Seneca's "Asthma" defines asthma and informs readers about living with asthma and fearing death from the condition. How does Seneca transition from one topic to the other by the end of his essay? Read and reply to at least two other classmates' posts.
Lucius Annaeus Seneca (often known simply as Seneca or Seneca the Younger, 4 BC - AD 65) was a Roman philosopher, statesman, and dramatist who also was an advisor to Nero. In Seneca’s early essay form, he defines, describes and reacts to a recent asthma attack.
By Seneca (Translated by Robin Campbell)
Ill health—which had granted me quite a long spell of leave—has attacked me without warning again. “What kind of ill health?” you will be asking. And well you may, for there isn’t a single kind I haven’t experienced. There’s one particular ailment, though, for which I’ve always been singled out, so to speak. I see no reason why I should call it by its Greek name, difficulty in breathing being a particularly good way of describing it. Its onslaught is of very brief duration—like a squall, it is generally over within an hour. One could hardly, after all, expect anyone to keep on drawing his last breathe for long, could one? I’ve been visited by all the troublesome or dangerous complaints there are, and none of them, in my opinion, is more unpleasant than this one—which is hardly surprising, is it, when you consider that with anything else you’re merely ill, while with this you’re constantly at your last gasp? This is why doctors have nicknamed it “rehearsing death,” since sooner or later the breath does just what I has been trying to do all those times. Do you imagine that as I write this I must be feeling in high spirits at having escaped this time? No, it would be just as absurd for me to feel overjoyed at its being over—as if this meant I was a healthy man again—as it would be for a person to think he has won his case on obtaining an extension of time before the trial.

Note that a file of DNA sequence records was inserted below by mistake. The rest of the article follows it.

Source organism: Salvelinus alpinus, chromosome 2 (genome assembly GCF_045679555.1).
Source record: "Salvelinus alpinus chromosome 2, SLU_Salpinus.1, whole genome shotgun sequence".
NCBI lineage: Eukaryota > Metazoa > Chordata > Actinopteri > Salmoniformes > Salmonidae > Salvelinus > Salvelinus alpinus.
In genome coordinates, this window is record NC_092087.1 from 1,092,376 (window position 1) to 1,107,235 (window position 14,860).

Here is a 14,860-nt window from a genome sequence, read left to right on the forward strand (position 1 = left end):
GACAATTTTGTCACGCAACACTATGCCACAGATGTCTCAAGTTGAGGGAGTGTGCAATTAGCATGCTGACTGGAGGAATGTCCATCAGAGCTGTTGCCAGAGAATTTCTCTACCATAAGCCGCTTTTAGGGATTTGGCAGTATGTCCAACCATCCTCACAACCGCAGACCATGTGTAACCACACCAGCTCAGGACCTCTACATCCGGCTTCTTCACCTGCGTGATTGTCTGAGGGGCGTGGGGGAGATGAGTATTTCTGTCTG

Even as I fought for breath, though, I never ceased to find comfort in cheerful and courageous reflections. “What’s this?” I said. “So death is having all these tries at me, is he? Let him, then! I had a try at him a long while ago myself.” “When was this?” you’ll say. Before I was born. Death is not just being. What that is like I know already. It will be the same after me as it was before me. If there is any torment in the later state, there must also have be torment in the period before we saw the light of day; yet we never felt conscious of any distress then. I ask you, wouldn’t you say that anyone who took the view that lamp was worse off when it was put out than it was before it was lit was an utter idiot? We, too, are lit and put out. We suffer somewhat in the intervening period, but at either end of it there is a deep tranquility. For, unless I’m mistaken, we are wrong, my dear Lucilius, in holding that death follows after, when in fact it precedes as well as succeeds. Death is all that was before us. What does it matter, after all, whether you cease to be or never begin, when the result of either is that you do not exist?
I kept on talking to myself in these and similar terms—silently, needless to say, words being out of the question. Then little by little the affliction in my breathing, which was coming to be little more than a panting now, came on at longer intervals and slackened away. It has lasted on, all the same, and in spite of the passing of this attack, my breathing is not yet coming naturally. I feel a sort of catch and hesitation in it. Let it do as it pleases, though, so long as the sighs aren’t heartfelt. You can feel assured on my score of this: I shall not be afraid when the last hour comes—I’m already prepared, not planning as much as a day ahead. The man, though, whom you should admire and imitate, is the one who finds it a joy to live and in spite of that is not reluctant to die. For where’s the virtue about my case: I’m in the process of being thrown out, certainly, but the manner of it as if I were going out. And the reason why it never happens to a wise man is that being thrown out signifies expulsion from a place one is reluctant to depart from, and there is nothing the wise man does reluctantly. He escapes necessity because he wills what necessity is going to force on him.
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